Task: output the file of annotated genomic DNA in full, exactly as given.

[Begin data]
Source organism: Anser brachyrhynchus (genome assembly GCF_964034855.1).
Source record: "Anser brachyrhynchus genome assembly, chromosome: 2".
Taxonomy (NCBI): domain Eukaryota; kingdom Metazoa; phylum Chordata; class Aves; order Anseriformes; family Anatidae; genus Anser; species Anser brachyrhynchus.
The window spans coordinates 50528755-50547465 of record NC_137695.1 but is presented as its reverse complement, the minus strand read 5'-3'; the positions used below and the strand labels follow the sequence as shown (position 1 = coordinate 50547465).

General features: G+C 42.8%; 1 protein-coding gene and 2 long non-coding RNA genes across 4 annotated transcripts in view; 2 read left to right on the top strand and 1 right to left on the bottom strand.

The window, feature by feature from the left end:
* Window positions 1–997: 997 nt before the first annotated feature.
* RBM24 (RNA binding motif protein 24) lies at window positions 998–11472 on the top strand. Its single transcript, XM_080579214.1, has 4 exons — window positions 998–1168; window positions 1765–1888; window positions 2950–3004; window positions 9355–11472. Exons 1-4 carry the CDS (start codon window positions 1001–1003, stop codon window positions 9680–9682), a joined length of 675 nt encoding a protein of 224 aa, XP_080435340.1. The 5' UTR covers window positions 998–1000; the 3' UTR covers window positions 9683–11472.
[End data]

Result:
Source organism: Anser brachyrhynchus (genome assembly GCF_964034855.1).
Source record: "Anser brachyrhynchus genome assembly, chromosome: 2".
Taxonomy (NCBI): domain Eukaryota; kingdom Metazoa; phylum Chordata; class Aves; order Anseriformes; family Anatidae; genus Anser; species Anser brachyrhynchus.
The window spans coordinates 50528755-50547465 of record NC_137695.1 but is presented as its reverse complement, the minus strand read 5'-3'; the positions used below and the strand labels follow the sequence as shown (position 1 = coordinate 50547465).

General features: G+C 42.8%; 1 protein-coding gene and 2 long non-coding RNA genes across 4 annotated transcripts in view; 2 read left to right on the top strand and 1 right to left on the bottom strand.

The window, feature by feature from the left end:
* Window positions 1–997: 997 nt before the first annotated feature.
* RBM24 (RNA binding motif protein 24) lies at window positions 998–11472 on the top strand. Its single transcript, XM_080579214.1, has 4 exons — window positions 998–1168; window positions 1765–1888; window positions 2950–3004; window positions 9355–11472. Exons 1-4 carry the CDS (start codon window positions 1001–1003, stop codon window positions 9680–9682), a joined length of 675 nt encoding a protein of 224 aa, XP_080435340.1. The 5' UTR covers window positions 998–1000; the 3' UTR covers window positions 9683–11472.